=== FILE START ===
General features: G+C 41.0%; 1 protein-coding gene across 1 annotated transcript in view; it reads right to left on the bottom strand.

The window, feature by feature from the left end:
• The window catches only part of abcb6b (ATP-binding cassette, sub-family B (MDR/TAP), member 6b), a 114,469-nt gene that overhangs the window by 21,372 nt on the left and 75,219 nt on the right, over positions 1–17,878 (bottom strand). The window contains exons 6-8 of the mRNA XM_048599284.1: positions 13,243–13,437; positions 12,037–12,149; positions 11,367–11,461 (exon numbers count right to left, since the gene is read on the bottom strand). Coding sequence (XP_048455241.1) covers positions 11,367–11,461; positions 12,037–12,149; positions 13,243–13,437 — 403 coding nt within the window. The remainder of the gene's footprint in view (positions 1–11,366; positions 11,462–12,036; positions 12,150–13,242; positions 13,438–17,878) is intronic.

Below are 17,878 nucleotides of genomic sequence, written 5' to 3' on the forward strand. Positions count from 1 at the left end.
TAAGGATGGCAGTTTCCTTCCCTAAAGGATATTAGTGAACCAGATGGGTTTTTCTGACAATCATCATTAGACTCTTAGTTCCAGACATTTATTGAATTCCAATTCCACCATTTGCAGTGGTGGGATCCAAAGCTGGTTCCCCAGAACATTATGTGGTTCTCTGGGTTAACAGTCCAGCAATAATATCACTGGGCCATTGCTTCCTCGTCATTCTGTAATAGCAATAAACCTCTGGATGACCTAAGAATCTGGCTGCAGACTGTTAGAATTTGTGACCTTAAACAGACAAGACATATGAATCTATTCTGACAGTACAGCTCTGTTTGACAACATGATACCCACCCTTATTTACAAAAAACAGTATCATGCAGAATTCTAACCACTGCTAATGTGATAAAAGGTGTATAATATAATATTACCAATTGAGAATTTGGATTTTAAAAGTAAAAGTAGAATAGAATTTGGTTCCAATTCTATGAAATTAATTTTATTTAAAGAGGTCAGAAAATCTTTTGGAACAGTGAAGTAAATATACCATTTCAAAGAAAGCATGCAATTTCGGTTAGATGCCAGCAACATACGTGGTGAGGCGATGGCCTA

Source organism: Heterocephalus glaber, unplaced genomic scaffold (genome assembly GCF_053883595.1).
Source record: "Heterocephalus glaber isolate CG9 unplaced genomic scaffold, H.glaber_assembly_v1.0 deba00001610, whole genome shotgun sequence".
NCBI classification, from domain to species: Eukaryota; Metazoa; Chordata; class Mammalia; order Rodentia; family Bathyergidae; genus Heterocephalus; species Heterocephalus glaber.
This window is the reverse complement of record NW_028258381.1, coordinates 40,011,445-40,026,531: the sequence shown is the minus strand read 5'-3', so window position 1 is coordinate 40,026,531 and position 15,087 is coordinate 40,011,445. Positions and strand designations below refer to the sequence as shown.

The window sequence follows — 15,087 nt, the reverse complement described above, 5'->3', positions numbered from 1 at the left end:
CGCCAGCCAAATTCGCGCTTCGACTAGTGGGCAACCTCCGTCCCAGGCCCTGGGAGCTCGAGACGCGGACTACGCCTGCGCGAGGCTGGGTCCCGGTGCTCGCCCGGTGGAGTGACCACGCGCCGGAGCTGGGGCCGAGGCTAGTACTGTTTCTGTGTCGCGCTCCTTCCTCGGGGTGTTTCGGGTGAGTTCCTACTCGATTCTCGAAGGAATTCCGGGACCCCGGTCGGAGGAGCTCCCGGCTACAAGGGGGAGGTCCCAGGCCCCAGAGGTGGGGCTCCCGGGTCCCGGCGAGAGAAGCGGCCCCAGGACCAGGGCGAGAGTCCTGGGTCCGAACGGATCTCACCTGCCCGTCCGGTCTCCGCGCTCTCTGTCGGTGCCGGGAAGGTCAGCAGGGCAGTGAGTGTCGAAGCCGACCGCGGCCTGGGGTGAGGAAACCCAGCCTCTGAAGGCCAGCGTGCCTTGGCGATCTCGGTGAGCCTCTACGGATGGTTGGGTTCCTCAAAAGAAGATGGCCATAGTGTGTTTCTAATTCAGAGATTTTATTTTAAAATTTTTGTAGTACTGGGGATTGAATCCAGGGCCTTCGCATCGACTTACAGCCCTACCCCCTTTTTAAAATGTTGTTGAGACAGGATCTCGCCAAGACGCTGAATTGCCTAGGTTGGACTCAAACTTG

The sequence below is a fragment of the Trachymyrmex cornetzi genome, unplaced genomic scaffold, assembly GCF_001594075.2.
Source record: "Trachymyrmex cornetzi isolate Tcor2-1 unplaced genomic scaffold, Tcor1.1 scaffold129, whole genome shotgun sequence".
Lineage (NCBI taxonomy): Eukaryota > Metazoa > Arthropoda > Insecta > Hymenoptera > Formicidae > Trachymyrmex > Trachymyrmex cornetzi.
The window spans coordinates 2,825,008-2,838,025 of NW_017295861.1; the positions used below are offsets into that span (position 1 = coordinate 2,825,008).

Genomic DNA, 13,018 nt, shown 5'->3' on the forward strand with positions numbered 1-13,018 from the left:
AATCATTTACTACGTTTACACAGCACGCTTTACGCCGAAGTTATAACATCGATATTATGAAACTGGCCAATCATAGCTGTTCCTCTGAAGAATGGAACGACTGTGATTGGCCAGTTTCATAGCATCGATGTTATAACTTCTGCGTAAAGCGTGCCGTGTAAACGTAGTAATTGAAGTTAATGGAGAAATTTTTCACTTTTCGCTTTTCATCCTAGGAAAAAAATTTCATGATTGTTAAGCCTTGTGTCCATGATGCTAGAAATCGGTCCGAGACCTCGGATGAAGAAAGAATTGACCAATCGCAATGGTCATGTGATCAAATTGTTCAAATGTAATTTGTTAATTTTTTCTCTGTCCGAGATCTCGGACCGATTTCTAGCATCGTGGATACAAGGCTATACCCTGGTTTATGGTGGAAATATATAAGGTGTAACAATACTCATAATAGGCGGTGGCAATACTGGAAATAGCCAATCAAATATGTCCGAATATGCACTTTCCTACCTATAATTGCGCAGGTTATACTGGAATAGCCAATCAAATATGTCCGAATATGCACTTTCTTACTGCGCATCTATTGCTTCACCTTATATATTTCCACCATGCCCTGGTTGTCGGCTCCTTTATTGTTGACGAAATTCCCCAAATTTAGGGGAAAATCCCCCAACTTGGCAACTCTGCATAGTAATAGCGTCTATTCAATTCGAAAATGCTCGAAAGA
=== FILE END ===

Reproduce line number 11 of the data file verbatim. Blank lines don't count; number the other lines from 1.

CGCCAGCCAAATTCGCGCTTCGACTAGTGGGCAACCTCCGTCCCAGGCCCTGGGAGCTCGAGACGCGGACTACGCCTGCGCGAGGCTGGGTCCCGGTGCTCGCCCGGTGGAGTGACCACGCGCCGGAGCTGGGGCCGAGGCTAGTACTGTTTCTGTGTCGCGCTCCTTCCTCGGGGTGTTTCGGGTGAGTTCCTACTCGATTCTCGAAGGAATTCCGGGACCCCGGTCGGAGGAGCTCCCGGCTACAAGGGGGAGGTCCCAGGCCCCAGAGGTGGGGCTCCCGGGTCCCGGCGAGAGAAGCGGCCCCAGGACCAGGGCGAGAGTCCTGGGTCCGAACGGATCTCACCTGCCCGTCCGGTCTCCGCGCTCTCTGTCGGTGCCGGGAAGGTCAGCAGGGCAGTGAGTGTCGAAGCCGACCGCGGCCTGGGGTGAGGAAACCCAGCCTCTGAAGGCCAGCGTGCCTTGGCGATCTCGGTGAGCCTCTACGGATGGTTGGGTTCCTCAAAAGAAGATGGCCATAGTGTGTTTCTAATTCAGAGATTTTATTTTAAAATTTTTGTAGTACTGGGGATTGAATCCAGGGCCTTCGCATCGACTTACAGCCCTACCCCCTTTTTAAAATGTTGTTGAGACAGGATCTCGCCAAGACGCTGAATTGCCTAGGTTGGACTCAAACTTG